Obama Proposes Plan To Extend Labor Protections to Home Care Workers
On Thursday, President Obama proposed new regulations that would guarantee the 1.8 million home health care workers in the U.S. minimum wage and overtime protections, AP/San Francisco Chronicle reports (Hananel, AP/San Francisco Chronicle, 12/15).
The rules would call for home health aides to be protected under the Fair Labor Standards Act (Greenhouse, New York Times, 12/15). Workers in the industry have been exempt from federal wage laws since 1974, when they were included in the same "companion" category as occasional babysitters (AP/San Francisco Chronicle, 12/15).
However, many aides now provide more complex services, such as tube feeding, wound care and physical therapy assistance.
In 2007, the Supreme Court ruled in a case filed by home health care worker Evelyn Coke that such employees are not entitled to overtime pay under the current rules (Norman, CQ HealthBeat, 12/15).
While some states extend wage protections to home health care workers, 29 do not (AP/San Francisco Chronicle, 12/15). As a result, while the majority of home care aides are paid at least minimum wage, most do not receive time-and-a-half when they work more than 40 hours a week, according to industry experts (New York Times, 12/15).
The Department of Labor will allow public comments during a 60-day period before issuing final rules in early 2012 (AP/San Francisco Chronicle, 12/15).
The Need for Regulations
According to supporters of the new regulation, the need for new regulations is made evident by the fact that many home health care workers struggle financially. The Obama administration noted that 40% of home care workers -- of which 92% are women, 30% are black and 12% are Hispanic -- receive public benefits like Medicaid and food stamps (New York Times, 12/15).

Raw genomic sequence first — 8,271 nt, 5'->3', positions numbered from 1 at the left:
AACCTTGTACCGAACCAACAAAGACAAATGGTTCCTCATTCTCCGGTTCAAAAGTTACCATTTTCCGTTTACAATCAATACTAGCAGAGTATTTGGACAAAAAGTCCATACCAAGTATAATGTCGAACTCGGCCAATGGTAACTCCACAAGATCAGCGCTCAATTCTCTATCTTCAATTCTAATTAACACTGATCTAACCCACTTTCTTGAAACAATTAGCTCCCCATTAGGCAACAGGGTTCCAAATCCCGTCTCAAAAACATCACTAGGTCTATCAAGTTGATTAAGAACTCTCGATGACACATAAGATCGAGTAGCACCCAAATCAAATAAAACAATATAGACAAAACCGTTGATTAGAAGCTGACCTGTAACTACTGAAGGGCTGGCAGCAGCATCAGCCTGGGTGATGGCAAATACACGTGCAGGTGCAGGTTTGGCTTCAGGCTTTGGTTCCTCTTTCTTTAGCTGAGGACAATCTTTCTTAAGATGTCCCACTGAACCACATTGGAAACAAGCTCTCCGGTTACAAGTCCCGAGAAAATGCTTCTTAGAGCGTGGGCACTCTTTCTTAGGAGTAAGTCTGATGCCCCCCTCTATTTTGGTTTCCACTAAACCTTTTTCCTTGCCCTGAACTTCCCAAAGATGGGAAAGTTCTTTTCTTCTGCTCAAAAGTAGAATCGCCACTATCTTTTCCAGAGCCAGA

Further, home health care is a growing industry. The number of full-time home care workers has increased along with the number of elderly U.S. residents who prefer in-home care over institutional care (AP/San Francisco Chronicle, 12/15).
About six million of the 40 million U.S. residents over age 65 need some form of daily assistance to live outside of a nursing home. Federal officials expect that number to double to 12 million by 2030.
Proposed Rule Criticized by GOP
Some Republican lawmakers and business groups criticized the proposed rule, which they say could increase care costs.
They added that the new rule could cause staffing agencies to cut the hours of aides who work more than 40 hours a week and elect to hire additional workers instead (New York Times, 12/15). Of the 1.8 million home health care workers in the U.S., 1.59 million work for staffing agencies (CQ HealthBeat, 12/15).
Rep. John Kline (R-Minn.) said, "The president's goal is commendable, but the likely result of this new rule is reduced hours for home care workers and higher costs for taxpayers" (New York Times, 12/15).This is part of the California Healthline Daily Edition, a summary of health policy coverage from major news organizations. Sign up for an email subscription.